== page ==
Selecting the Right Laboratory Informatics Conference

With so many conferences to choose from, which one will you attend, this year? None of you reading this will be attending all the conferences. Even the software companies in our industry have become selective regarding which conferences they attend, and no longer sponsor and attend every single opportunity that comes around.

Your Level of Understanding (and Size of Conference)
If you’re just starting out, you might benefit from one of the conferences that have lots of different talks with just a little information on each topic. None will be in-depth but by seeing a number of different topics, you’ll start to get an idea what issues you should be concerned about. Once you start to understand what topics you need to familiarize yourself with, you can spend your future seeking out those specific topics in greater depth.

I was looking at the Pittcon ( (stands for “Pittsburgh Conference” but is no longer held in Pittsburgh) web-site. Look at “Technical Program/Technical Sessions/Oral Sessions/Laboratory Informatics…” Pittcon is one of the least expensive conferences to attend if you only consider the price of admission (of course, adding on travel and such and it’s not that cheap to attend anything, these days). As I look at the variety of topics presented, it’s not a complete list of all the topics a beginner would need in order to have a handle on all the things they’ll need, but it’s not a bad assortment. Of course, with the talks being just 20 minutes long, these talks really are meant ONLY to give listeners the most minimal exposure to each topic.

The biggest downside for a new attendee, though, is that Pittcon is huge. If an attendee gets to know some of the people in the sessions they attend, they have some chance of having a real discussion on the topics. But there’s no way to do that merely by walking the exhibition floor. However, depending on the year and what time of day and which day of the conference you’re in these sessions, they are sometimes extremely poorly attended. The ideal situation for someone new to laboratory informatics would be a smaller conference that is dedicated to the new person. That way, they could get exposed to lots of topics and have others to talk to about how to find out more on the topics and what direction to take. But I haven’t run into any such thing, these days.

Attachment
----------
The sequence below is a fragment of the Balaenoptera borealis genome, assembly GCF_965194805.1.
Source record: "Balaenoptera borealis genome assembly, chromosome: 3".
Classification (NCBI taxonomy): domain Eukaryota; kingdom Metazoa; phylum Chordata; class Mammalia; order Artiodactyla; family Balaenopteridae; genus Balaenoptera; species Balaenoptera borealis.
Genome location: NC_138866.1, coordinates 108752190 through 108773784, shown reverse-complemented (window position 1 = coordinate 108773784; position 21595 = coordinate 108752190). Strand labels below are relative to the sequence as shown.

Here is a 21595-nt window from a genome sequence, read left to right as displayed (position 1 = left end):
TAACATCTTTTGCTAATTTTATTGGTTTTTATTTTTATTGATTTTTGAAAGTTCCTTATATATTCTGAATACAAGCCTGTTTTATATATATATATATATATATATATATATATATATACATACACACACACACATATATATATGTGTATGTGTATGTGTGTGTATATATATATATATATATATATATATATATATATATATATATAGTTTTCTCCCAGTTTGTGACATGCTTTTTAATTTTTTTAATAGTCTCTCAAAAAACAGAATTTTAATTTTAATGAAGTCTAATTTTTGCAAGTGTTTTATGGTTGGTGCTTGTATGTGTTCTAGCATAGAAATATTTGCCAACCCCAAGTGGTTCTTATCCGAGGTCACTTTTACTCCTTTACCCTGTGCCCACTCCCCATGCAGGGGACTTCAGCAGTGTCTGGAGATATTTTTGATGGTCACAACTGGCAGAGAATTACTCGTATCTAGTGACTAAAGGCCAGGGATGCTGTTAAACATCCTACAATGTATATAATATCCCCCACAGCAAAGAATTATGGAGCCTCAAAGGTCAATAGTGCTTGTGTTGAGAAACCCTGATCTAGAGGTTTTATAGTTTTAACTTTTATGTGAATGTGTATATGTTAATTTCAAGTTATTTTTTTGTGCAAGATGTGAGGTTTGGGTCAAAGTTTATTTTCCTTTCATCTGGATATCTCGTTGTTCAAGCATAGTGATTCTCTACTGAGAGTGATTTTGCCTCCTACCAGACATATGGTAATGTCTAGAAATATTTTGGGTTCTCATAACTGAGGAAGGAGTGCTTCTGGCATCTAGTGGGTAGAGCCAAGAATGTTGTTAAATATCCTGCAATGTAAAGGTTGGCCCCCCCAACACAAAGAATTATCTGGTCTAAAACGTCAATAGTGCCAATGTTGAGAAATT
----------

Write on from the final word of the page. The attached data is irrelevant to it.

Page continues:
As the Cost Goes Up…
As you rise up the experience ladder, there are more conferences to select from. There are conferences that aim at the somewhat more strategic problems in the industry or those that are even directed specifically at truly high-level people, such as the VPs and Directors in the industry.

Generally, these types of conferences tend to cost more. The higher the price of admission, the more pressure a conference has to deliver high quality speakers and information. Also, the more likely the event is to make sure people have good networking opportunities so that they return to their office with names and contact information for people they can discuss their problems with, whether that means others doing the same job they are, or the software and service providers that relate to their needs.

But cost is NOT a guarantee. I had a friend who had attended an event that was supposed to give a high-level overview of all the relevant items AND to be small-enough that great, personal networking would be the highlight of the event. It was small – so small that there wasn’t anyone relevant for this person to network with. AND it was rather expensive.

Whether events are for-profit or non-profit, they’ll be advertised as “really great” and “super-duper” and whatever it takes to get your eye. I’ve attended and heard of some shockingly bad events both in the for-profit and the non-profit sectors. Remember that the purpose of advertising is to get you to come to the event.

Once again, regardless whether it’s for-profit or non-profit and regardless the cost, you need to check into events rather carefully. If you have the money and time to try a couple different events and can put it behind you if one or both are terrible, go ahead. If you have to be more careful with your money than that and are really depending on an event, you need to ask around from people that have attended it, before. Ignore anyone whose answers are vague.

Gloria Metrick                     
GeoMetrick Enterprises

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